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On Sunny Lane: We All Count

Voters were as scarce as hen's teeth during the primary election. Sweetheart and I should know, because we worked at one of the polling places--as we have for the last three years.

The flow of voters was barely a trickle. It was so slow that we workers could have played pickleball--except that we had no pickles--and no balls--and we didn't know how to play. But, we could have, because we had lots of free time.

There are two precincts at the facility where we work. We were told that it was once the busiest polling place in the county. Last week we could almost hear crickets chirping.

As a person who has voted in virtually every election--primary and general--since I was old enough to vote, I am amazed that there are people who refuse to engage in one of the greatest privileges an American can enjoy.

Some people cannot be shamed, or cajoled, or encouraged, or talked into voting and I wonder why.

For my part, I see the practice as a duty and a privilege. I like to get my two cents worth in. I like to get in on the action. I like to be on a winning team. I like to help make decisions.

I would rather do something--no matter how small the impact--than do nothing and complain. I think that every election is important and not just some. I would rather take time out from a busy schedule to vote than accomplish less-important things.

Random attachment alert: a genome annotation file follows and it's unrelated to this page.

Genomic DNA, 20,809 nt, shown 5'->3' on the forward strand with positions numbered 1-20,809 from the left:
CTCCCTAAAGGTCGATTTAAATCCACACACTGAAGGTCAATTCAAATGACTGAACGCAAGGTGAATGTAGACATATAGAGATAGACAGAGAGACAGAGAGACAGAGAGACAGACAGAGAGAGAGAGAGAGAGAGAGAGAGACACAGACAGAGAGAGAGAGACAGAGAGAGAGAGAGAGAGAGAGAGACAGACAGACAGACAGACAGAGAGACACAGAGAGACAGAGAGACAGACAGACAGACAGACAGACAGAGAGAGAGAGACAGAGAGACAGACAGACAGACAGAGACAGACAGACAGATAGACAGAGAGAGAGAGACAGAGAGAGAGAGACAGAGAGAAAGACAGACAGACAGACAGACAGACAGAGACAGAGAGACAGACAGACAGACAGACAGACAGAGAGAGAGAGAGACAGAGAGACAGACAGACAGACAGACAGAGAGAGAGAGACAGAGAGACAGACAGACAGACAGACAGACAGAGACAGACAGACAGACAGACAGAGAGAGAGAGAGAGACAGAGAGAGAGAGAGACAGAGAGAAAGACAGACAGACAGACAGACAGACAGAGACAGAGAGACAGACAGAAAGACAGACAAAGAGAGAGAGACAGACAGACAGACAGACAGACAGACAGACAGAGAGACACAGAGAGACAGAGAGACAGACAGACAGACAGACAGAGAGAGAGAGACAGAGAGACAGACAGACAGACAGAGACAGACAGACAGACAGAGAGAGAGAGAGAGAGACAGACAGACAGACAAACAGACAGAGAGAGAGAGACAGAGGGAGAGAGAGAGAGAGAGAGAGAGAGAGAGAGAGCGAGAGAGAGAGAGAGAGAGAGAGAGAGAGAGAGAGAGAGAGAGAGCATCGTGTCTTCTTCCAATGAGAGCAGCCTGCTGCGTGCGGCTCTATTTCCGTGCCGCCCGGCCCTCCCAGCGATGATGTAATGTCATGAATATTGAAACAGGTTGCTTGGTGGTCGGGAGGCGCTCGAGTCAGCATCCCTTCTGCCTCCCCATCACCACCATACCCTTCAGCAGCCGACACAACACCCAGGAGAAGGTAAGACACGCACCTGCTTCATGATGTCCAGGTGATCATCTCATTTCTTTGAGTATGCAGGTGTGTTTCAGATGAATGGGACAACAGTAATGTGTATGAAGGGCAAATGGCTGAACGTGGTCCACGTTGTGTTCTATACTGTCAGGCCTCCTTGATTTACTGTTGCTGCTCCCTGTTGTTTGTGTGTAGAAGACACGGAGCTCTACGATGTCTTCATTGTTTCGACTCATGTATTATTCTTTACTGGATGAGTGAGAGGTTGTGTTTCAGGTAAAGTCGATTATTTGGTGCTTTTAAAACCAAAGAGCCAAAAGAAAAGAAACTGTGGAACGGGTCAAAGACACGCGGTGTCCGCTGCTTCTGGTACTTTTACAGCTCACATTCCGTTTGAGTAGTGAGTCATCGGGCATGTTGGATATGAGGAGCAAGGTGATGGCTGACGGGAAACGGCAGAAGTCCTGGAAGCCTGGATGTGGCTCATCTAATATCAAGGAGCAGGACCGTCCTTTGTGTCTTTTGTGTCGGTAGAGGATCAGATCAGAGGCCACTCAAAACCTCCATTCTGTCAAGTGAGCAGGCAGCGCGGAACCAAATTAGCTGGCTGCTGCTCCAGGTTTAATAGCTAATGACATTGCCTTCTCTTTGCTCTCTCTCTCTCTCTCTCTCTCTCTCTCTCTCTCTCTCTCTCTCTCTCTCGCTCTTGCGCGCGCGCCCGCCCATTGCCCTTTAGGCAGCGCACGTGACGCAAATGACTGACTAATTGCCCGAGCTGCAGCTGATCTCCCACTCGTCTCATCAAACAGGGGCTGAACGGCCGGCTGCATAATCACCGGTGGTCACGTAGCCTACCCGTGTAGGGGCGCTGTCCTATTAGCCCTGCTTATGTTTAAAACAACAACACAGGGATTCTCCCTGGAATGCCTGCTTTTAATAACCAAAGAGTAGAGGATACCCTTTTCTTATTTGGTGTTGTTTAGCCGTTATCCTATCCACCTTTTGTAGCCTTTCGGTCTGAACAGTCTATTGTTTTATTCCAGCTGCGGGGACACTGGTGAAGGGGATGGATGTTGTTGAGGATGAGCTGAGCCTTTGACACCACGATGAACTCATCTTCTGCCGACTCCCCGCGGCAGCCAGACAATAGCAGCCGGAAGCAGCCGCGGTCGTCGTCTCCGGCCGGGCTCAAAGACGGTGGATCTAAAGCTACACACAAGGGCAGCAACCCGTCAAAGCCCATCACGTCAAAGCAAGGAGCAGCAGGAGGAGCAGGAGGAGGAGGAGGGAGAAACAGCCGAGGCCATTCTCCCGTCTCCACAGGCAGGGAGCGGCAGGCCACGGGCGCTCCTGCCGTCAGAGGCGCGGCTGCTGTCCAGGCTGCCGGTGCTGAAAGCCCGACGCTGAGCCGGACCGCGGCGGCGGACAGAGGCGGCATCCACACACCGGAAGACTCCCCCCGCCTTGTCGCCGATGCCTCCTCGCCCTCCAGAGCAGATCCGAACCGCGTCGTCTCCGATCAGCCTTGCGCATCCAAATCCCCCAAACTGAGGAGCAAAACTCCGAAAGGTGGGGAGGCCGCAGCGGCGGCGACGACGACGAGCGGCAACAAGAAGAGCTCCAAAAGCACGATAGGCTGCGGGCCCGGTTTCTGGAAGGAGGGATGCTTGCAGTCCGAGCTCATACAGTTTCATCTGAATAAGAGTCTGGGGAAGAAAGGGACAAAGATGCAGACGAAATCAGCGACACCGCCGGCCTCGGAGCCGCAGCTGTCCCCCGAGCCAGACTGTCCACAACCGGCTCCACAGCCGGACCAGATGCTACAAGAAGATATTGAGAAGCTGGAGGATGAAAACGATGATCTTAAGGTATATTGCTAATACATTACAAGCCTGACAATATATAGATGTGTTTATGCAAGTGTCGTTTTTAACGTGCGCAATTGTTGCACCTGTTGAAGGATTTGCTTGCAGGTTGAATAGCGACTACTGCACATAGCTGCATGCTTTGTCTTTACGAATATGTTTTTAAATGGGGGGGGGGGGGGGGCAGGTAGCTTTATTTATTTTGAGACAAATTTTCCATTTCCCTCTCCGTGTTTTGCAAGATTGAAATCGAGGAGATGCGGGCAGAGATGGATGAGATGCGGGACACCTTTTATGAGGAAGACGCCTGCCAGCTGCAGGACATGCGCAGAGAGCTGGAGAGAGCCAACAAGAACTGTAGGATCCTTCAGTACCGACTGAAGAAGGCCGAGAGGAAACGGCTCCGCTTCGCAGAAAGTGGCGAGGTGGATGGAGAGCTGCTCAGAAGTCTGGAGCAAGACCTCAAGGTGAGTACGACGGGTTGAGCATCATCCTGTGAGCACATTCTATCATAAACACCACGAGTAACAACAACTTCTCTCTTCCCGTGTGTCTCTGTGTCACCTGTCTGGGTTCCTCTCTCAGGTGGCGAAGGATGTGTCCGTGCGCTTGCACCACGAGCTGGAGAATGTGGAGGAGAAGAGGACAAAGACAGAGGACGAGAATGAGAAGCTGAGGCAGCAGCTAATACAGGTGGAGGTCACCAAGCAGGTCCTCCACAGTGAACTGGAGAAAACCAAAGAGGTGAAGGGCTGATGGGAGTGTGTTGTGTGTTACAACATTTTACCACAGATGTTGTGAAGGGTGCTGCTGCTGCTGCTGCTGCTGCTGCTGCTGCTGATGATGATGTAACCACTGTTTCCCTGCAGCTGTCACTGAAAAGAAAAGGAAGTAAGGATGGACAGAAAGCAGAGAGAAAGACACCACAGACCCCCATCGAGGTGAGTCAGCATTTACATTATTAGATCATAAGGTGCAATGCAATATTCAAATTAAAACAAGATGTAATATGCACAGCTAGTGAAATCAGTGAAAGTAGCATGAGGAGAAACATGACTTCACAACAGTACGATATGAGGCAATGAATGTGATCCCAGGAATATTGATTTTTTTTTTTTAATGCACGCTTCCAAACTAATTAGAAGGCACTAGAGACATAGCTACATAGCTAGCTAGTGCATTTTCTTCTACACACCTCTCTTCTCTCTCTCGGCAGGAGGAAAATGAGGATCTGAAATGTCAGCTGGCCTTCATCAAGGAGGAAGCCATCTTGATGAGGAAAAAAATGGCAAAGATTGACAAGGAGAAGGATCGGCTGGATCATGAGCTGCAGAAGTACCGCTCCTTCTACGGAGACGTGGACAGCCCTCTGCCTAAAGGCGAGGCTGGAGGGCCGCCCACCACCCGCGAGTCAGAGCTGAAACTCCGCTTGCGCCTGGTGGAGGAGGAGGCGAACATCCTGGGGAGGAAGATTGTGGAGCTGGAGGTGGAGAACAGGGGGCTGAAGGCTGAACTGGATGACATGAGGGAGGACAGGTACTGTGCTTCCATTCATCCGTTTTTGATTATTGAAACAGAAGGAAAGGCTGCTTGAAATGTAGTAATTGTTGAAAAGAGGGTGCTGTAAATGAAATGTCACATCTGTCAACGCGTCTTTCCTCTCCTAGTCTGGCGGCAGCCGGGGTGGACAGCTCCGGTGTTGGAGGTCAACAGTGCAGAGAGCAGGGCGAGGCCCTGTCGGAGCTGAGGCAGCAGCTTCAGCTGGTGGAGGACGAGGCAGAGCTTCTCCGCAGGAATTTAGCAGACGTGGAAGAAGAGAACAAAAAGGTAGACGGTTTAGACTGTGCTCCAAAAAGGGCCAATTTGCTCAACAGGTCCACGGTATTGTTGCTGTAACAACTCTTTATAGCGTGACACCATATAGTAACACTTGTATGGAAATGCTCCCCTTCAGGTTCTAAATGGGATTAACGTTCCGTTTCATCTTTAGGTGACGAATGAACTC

In fact, I took advantage of mail-in voting this year, which made it much easier for me to continue my work uninterrupted. I didn't need to leave the polling place where I was working to go to my own. And, emergencies do not always come at a convenient time--even on election day.

Sometimes, people tell me that their vote won't make a difference and have given up, because they see government continue to go downhill. Well, I'm putting all of my weight down on that seesaw, so it can get headed in the right direction. Every vote matters--even if it only matters to you.

I look at the whole situation this way: If you don't vote, you have already voted--for the status quo. If you don't decide, you have already decided--for whatever outcome that comes out. Worse yet, other people are deciding for you. I don't know about you, but I don't like people deciding for me.

I'm not giving up the fight for what is right and I don't think you should either.


Dorothy is the author of two books—“Miles and Miracles” and “Getting It All Together “. You can purchase a book or make a comment by emailing her at

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